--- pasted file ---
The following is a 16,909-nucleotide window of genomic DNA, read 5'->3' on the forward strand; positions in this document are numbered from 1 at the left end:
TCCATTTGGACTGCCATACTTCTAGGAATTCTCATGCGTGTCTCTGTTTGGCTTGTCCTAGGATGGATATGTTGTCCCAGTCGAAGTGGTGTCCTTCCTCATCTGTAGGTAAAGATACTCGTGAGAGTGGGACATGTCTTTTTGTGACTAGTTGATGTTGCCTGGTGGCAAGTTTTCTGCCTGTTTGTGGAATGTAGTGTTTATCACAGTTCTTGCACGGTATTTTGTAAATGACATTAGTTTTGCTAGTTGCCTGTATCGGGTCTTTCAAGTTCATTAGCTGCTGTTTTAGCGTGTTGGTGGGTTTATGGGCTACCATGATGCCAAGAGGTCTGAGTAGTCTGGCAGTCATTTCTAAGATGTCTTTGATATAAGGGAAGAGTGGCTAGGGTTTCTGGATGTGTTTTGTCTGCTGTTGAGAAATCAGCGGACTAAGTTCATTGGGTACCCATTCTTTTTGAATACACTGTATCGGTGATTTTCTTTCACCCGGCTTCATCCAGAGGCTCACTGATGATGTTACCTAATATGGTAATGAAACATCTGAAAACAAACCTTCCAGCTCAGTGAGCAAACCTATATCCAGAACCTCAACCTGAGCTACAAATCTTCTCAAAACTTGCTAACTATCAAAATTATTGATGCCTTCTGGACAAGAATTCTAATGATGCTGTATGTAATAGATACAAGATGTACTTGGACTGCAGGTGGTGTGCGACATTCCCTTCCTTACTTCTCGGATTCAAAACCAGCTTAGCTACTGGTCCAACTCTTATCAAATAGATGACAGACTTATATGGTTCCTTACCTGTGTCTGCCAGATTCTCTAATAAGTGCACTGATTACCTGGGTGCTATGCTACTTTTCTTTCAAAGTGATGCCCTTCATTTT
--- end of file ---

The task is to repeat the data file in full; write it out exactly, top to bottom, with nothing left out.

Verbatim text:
The following is a 16,909-nucleotide window of genomic DNA, read 5'->3' on the forward strand; positions in this document are numbered from 1 at the left end:
TCCATTTGGACTGCCATACTTCTAGGAATTCTCATGCGTGTCTCTGTTTGGCTTGTCCTAGGATGGATATGTTGTCCCAGTCGAAGTGGTGTCCTTCCTCATCTGTAGGTAAAGATACTCGTGAGAGTGGGACATGTCTTTTTGTGACTAGTTGATGTTGCCTGGTGGCAAGTTTTCTGCCTGTTTGTGGAATGTAGTGTTTATCACAGTTCTTGCACGGTATTTTGTAAATGACATTAGTTTTGCTAGTTGCCTGTATCGGGTCTTTCAAGTTCATTAGCTGCTGTTTTAGCGTGTTGGTGGGTTTATGGGCTACCATGATGCCAAGAGGTCTGAGTAGTCTGGCAGTCATTTCTAAGATGTCTTTGATATAAGGGAAGAGTGGCTAGGGTTTCTGGATGTGTTTTGTCTGCTGTTGAGAAATCAGCGGACTAAGTTCATTGGGTACCCATTCTTTTTGAATACACTGTATCGGTGATTTTCTTTCACCCGGCTTCATCCAGAGGCTCACTGATGATGTTACCTAATATGGTAATGAAACATCTGAAAACAAACCTTCCAGCTCAGTGAGCAAACCTATATCCAGAACCTCAACCTGAGCTACAAATCTTCTCAAAACTTGCTAACTATCAAAATTATTGATGCCTTCTGGACAAGAATTCTAATGATGCTGTATGTAATAGATACAAGATGTACTTGGACTGCAGGTGGTGTGCGACATTCCCTTCCTTACTTCTCGGATTCAAAACCAGCTTAGCTACTGGTCCAACTCTTATCAAATAGATGACAGACTTATATGGTTCCTTACCTGTGTCTGCCAGATTCTCTAATAAGTGCACTGATTACCTGGGTGCTATGCTACTTTTCTTTCAAAGTGATGCCCTTCATTTT